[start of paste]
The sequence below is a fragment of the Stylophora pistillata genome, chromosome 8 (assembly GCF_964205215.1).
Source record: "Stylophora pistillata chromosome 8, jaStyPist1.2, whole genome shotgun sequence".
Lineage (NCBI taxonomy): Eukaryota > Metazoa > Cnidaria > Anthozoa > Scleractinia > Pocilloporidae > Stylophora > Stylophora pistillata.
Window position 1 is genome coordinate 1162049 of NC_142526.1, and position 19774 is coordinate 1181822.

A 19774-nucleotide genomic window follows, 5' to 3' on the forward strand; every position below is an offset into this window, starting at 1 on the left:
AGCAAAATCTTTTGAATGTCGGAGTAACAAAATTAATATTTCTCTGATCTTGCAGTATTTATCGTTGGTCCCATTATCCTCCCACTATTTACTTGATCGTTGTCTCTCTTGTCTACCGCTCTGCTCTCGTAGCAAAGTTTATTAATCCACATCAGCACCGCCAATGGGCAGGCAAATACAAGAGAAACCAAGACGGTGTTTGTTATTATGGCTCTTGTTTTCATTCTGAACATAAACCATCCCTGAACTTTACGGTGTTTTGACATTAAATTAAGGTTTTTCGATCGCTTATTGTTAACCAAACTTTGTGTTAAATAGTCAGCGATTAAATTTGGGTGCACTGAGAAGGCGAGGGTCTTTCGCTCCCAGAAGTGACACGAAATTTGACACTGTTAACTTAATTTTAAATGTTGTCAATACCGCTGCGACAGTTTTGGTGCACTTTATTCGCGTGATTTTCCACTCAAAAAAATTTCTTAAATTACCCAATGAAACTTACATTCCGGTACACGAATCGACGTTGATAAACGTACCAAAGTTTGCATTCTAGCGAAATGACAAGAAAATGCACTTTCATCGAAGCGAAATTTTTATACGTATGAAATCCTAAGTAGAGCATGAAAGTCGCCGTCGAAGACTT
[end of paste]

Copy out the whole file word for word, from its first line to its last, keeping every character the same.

The sequence below is a fragment of the Stylophora pistillata genome, chromosome 8 (assembly GCF_964205215.1).
Source record: "Stylophora pistillata chromosome 8, jaStyPist1.2, whole genome shotgun sequence".
Lineage (NCBI taxonomy): Eukaryota > Metazoa > Cnidaria > Anthozoa > Scleractinia > Pocilloporidae > Stylophora > Stylophora pistillata.
Window position 1 is genome coordinate 1162049 of NC_142526.1, and position 19774 is coordinate 1181822.

A 19774-nucleotide genomic window follows, 5' to 3' on the forward strand; every position below is an offset into this window, starting at 1 on the left:
AGCAAAATCTTTTGAATGTCGGAGTAACAAAATTAATATTTCTCTGATCTTGCAGTATTTATCGTTGGTCCCATTATCCTCCCACTATTTACTTGATCGTTGTCTCTCTTGTCTACCGCTCTGCTCTCGTAGCAAAGTTTATTAATCCACATCAGCACCGCCAATGGGCAGGCAAATACAAGAGAAACCAAGACGGTGTTTGTTATTATGGCTCTTGTTTTCATTCTGAACATAAACCATCCCTGAACTTTACGGTGTTTTGACATTAAATTAAGGTTTTTCGATCGCTTATTGTTAACCAAACTTTGTGTTAAATAGTCAGCGATTAAATTTGGGTGCACTGAGAAGGCGAGGGTCTTTCGCTCCCAGAAGTGACACGAAATTTGACACTGTTAACTTAATTTTAAATGTTGTCAATACCGCTGCGACAGTTTTGGTGCACTTTATTCGCGTGATTTTCCACTCAAAAAAATTTCTTAAATTACCCAATGAAACTTACATTCCGGTACACGAATCGACGTTGATAAACGTACCAAAGTTTGCATTCTAGCGAAATGACAAGAAAATGCACTTTCATCGAAGCGAAATTTTTATACGTATGAAATCCTAAGTAGAGCATGAAAGTCGCCGTCGAAGACTT